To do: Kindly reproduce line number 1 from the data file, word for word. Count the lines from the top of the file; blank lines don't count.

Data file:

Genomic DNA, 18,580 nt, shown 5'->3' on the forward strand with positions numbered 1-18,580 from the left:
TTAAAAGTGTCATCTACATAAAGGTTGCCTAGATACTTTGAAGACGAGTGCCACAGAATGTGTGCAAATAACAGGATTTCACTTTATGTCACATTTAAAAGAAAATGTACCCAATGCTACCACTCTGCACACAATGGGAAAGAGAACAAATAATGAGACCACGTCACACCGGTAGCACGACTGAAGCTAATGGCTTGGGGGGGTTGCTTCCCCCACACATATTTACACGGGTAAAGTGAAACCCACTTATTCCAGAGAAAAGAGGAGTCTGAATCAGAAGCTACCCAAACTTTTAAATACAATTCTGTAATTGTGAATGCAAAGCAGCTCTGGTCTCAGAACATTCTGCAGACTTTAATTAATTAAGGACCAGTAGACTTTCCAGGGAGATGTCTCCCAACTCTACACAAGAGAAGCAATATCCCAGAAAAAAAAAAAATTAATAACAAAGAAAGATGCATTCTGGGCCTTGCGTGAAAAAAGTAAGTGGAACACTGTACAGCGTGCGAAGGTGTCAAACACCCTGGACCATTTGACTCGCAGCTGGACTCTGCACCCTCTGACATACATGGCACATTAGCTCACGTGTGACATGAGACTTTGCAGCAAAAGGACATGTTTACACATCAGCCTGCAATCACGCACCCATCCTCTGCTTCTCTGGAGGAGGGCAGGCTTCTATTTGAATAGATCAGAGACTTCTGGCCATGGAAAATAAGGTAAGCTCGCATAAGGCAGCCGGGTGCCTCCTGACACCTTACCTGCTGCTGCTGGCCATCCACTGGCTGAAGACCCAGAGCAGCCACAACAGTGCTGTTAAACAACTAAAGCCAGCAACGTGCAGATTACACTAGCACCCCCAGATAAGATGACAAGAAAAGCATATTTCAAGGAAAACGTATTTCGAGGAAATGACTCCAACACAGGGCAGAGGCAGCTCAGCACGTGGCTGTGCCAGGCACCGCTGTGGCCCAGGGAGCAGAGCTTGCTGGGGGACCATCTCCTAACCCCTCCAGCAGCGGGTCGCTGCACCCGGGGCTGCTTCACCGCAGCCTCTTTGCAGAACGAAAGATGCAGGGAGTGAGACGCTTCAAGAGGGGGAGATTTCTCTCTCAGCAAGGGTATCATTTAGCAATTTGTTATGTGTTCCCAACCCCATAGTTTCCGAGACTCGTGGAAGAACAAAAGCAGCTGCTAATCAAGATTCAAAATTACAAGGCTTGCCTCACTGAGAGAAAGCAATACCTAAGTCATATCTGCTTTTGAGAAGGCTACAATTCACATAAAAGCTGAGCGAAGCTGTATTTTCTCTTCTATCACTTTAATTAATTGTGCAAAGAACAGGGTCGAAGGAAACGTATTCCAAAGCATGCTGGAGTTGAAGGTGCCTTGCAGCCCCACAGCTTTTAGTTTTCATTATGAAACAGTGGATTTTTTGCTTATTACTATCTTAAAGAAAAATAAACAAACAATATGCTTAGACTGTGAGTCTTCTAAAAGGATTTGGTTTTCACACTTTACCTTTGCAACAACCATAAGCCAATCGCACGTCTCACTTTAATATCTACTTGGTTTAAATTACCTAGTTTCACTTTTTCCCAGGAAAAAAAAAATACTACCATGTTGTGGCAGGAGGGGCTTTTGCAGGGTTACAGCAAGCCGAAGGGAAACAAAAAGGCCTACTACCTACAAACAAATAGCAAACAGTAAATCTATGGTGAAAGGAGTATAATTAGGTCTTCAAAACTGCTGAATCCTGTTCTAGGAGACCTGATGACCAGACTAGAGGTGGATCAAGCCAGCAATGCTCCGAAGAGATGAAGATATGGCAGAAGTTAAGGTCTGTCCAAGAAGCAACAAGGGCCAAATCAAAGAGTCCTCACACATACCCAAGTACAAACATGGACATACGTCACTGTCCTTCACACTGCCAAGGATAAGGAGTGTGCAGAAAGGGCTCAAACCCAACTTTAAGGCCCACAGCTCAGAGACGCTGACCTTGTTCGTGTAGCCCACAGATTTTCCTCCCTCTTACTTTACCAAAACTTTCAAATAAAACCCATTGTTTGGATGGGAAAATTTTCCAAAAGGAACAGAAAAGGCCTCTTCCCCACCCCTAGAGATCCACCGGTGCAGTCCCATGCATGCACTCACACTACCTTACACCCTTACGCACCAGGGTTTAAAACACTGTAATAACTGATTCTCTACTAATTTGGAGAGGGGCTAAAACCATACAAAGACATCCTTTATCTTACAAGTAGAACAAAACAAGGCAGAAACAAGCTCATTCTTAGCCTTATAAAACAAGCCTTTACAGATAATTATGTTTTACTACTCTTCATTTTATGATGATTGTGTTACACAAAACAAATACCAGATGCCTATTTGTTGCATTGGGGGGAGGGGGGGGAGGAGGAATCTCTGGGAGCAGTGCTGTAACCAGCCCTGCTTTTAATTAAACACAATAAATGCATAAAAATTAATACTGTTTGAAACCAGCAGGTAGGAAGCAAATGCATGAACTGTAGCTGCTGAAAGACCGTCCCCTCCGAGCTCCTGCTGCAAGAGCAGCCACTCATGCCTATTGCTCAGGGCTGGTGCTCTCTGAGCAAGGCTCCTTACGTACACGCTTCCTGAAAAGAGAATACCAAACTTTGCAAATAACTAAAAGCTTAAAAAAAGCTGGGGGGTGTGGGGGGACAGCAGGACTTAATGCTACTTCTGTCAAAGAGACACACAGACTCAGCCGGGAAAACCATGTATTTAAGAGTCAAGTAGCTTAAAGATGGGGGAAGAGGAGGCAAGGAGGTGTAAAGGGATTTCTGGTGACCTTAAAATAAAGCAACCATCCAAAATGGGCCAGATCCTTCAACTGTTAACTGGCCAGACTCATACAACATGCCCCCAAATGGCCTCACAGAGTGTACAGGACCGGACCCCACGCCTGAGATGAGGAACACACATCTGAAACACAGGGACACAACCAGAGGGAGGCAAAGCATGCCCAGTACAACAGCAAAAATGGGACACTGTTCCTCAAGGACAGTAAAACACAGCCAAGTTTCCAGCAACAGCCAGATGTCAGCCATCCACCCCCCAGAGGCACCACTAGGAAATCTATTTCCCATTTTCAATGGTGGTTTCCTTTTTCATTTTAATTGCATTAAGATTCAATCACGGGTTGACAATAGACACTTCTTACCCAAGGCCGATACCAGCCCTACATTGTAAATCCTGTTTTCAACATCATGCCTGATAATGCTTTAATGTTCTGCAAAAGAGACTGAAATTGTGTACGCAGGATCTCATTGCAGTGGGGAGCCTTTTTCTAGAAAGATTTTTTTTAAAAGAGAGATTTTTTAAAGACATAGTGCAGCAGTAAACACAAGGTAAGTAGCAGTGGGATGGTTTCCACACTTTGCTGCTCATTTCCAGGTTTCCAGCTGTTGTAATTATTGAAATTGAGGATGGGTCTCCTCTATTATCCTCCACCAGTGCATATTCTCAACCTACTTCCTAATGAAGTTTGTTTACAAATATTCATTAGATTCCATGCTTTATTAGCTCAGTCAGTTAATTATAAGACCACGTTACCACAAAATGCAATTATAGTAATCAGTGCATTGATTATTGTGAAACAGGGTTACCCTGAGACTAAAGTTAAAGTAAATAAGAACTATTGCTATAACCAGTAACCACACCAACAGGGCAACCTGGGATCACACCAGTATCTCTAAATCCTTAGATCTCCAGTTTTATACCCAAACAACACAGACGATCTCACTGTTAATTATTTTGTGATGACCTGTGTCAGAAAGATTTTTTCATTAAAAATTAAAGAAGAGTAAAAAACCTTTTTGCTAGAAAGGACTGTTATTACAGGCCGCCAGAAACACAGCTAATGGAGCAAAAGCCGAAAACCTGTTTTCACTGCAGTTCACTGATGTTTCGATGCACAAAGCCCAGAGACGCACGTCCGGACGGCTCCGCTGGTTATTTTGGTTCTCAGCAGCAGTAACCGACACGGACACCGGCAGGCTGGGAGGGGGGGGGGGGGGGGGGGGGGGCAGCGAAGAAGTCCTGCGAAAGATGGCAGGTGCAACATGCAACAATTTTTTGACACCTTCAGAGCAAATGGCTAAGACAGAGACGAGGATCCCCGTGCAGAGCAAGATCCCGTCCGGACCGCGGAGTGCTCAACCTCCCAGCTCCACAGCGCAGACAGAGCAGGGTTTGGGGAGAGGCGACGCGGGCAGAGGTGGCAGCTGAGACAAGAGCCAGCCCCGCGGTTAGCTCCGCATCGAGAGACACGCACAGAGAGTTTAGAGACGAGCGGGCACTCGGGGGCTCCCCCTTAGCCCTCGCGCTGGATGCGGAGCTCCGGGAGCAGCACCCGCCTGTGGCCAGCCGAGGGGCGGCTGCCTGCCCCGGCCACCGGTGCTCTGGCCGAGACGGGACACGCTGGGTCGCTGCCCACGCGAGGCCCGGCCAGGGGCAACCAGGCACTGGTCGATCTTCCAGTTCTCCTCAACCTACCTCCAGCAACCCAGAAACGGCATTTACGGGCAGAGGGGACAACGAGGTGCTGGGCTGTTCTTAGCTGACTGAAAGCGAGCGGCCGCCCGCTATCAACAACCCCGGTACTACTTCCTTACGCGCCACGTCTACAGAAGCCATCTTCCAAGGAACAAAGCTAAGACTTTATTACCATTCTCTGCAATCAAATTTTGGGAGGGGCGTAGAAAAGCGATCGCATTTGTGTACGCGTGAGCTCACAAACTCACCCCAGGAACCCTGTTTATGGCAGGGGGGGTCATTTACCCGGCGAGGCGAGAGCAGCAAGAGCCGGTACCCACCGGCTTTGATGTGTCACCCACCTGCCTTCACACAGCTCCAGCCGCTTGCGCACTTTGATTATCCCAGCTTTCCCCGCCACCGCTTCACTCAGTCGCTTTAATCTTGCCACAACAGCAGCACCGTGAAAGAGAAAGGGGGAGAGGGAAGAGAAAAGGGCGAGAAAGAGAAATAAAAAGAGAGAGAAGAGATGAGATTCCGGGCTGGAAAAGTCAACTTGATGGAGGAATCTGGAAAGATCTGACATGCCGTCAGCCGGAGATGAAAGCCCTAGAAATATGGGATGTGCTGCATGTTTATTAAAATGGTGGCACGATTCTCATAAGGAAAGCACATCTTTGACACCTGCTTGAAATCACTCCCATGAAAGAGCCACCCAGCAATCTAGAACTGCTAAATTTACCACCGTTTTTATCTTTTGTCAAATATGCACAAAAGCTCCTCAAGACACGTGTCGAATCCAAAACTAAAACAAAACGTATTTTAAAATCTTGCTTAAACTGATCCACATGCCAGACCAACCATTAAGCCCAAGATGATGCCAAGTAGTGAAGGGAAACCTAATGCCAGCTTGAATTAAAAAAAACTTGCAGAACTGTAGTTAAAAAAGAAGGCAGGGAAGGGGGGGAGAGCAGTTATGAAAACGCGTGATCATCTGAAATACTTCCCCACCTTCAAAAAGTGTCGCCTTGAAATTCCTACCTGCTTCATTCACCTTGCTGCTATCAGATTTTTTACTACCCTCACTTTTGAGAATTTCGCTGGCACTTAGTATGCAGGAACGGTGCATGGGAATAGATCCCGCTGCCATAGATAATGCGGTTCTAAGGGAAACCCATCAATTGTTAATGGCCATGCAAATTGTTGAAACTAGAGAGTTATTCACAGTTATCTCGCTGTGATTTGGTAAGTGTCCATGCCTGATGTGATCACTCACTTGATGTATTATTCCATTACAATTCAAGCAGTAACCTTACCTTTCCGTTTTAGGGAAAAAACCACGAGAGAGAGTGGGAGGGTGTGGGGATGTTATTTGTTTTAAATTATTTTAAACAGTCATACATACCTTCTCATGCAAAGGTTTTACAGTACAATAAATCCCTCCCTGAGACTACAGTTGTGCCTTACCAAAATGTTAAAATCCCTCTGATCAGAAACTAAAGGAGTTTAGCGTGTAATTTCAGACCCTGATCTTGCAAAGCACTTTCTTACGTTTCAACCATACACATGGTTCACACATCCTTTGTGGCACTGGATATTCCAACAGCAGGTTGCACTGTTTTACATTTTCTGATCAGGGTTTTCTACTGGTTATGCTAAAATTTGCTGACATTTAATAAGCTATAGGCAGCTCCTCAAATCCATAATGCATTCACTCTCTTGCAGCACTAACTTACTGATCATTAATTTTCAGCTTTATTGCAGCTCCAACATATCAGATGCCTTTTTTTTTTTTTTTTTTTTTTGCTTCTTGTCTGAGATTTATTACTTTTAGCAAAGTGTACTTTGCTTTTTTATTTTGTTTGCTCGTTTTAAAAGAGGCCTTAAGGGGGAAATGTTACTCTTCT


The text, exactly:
Genomic DNA, 18,580 nt, shown 5'->3' on the forward strand with positions numbered 1-18,580 from the left: